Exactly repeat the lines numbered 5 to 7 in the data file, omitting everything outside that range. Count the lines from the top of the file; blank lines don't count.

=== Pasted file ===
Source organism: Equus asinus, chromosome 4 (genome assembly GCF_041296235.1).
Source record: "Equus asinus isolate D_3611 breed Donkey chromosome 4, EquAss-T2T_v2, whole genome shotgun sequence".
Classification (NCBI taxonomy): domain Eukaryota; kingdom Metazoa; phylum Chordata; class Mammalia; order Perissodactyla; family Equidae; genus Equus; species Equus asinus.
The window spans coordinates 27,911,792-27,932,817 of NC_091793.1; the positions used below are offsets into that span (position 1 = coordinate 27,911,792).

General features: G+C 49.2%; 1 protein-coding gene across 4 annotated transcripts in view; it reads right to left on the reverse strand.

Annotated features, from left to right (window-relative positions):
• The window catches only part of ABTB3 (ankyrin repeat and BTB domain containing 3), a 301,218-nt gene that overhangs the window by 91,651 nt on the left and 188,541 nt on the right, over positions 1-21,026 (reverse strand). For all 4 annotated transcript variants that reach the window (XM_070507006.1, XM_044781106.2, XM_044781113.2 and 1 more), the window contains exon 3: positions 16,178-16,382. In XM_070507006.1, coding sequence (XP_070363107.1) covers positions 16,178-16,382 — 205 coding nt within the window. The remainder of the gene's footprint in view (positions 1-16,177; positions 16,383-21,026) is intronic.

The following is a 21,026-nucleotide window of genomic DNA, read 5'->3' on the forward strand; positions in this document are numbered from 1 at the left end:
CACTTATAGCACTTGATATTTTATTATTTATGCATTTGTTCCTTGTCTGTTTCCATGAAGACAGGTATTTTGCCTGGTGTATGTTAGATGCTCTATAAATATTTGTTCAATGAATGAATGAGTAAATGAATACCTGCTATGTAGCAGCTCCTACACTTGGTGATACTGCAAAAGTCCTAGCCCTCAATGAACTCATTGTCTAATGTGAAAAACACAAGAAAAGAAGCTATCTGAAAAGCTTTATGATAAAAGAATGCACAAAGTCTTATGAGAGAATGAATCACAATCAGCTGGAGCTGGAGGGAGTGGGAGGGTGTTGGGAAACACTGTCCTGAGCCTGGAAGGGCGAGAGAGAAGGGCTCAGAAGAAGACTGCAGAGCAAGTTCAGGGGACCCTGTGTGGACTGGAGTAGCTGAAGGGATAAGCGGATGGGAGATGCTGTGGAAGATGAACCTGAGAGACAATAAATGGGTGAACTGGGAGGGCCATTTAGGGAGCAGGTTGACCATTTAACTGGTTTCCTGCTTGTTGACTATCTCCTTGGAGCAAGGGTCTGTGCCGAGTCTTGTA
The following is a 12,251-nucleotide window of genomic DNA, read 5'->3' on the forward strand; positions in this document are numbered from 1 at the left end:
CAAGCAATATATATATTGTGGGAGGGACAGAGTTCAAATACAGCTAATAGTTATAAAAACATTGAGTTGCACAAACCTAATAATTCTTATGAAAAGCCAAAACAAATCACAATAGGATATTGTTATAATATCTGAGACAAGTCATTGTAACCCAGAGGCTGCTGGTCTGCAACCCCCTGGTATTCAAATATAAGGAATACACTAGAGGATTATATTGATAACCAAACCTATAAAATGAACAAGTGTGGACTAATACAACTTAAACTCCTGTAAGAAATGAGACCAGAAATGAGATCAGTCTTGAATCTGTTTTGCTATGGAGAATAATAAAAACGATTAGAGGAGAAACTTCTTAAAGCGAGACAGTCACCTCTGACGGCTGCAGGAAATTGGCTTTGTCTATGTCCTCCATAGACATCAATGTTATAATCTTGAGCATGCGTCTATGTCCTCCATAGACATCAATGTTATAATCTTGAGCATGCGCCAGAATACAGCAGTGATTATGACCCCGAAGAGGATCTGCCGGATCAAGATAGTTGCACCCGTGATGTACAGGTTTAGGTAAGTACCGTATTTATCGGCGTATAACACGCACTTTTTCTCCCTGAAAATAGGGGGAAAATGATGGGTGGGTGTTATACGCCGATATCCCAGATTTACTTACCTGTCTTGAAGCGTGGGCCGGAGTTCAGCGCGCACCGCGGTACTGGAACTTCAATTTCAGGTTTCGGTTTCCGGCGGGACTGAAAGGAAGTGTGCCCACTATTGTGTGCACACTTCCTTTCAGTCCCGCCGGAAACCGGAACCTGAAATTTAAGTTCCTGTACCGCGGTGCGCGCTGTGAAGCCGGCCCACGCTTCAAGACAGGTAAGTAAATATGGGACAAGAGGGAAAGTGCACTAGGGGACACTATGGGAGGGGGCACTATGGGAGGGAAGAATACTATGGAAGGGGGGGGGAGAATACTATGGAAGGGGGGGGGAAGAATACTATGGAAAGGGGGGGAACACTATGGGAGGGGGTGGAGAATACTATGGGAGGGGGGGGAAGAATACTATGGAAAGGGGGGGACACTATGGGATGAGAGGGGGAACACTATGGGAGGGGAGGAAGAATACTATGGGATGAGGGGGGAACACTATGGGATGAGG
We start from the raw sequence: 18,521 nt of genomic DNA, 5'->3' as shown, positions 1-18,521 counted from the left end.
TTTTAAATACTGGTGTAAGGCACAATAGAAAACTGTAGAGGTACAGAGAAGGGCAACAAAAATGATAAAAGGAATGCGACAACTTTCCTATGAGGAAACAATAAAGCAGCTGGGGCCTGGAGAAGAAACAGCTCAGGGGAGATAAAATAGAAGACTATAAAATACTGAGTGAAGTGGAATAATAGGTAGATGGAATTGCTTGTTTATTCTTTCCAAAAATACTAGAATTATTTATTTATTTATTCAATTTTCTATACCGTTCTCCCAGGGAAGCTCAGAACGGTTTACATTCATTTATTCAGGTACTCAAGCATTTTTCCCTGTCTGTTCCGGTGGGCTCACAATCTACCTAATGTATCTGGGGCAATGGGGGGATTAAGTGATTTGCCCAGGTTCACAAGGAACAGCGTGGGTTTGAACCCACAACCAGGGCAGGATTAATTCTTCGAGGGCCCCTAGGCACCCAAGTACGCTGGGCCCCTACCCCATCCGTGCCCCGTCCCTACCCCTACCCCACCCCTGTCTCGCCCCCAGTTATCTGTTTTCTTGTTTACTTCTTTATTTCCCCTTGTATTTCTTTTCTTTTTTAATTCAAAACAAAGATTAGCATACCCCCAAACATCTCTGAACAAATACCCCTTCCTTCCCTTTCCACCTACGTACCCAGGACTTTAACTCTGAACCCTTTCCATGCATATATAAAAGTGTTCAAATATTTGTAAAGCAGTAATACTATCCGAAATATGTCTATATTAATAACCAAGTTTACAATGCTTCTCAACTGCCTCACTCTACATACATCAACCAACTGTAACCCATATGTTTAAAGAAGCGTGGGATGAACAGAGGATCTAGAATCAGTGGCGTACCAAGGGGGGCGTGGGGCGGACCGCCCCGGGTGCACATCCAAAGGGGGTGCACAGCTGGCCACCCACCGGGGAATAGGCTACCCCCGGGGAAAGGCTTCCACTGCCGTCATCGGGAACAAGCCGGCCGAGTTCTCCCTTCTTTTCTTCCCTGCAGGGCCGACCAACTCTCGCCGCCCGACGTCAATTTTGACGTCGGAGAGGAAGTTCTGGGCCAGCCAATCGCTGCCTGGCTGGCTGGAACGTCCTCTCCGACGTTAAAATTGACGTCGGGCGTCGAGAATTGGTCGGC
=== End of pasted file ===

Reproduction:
General features: G+C 49.2%; 1 protein-coding gene across 4 annotated transcripts in view; it reads right to left on the reverse strand.

Annotated features, from left to right (window-relative positions):
• The window catches only part of ABTB3 (ankyrin repeat and BTB domain containing 3), a 301,218-nt gene that overhangs the window by 91,651 nt on the left and 188,541 nt on the right, over positions 1-21,026 (reverse strand). For all 4 annotated transcript variants that reach the window (XM_070507006.1, XM_044781106.2, XM_044781113.2 and 1 more), the window contains exon 3: positions 16,178-16,382. In XM_070507006.1, coding sequence (XP_070363107.1) covers positions 16,178-16,382 — 205 coding nt within the window. The remainder of the gene's footprint in view (positions 1-16,177; positions 16,383-21,026) is intronic.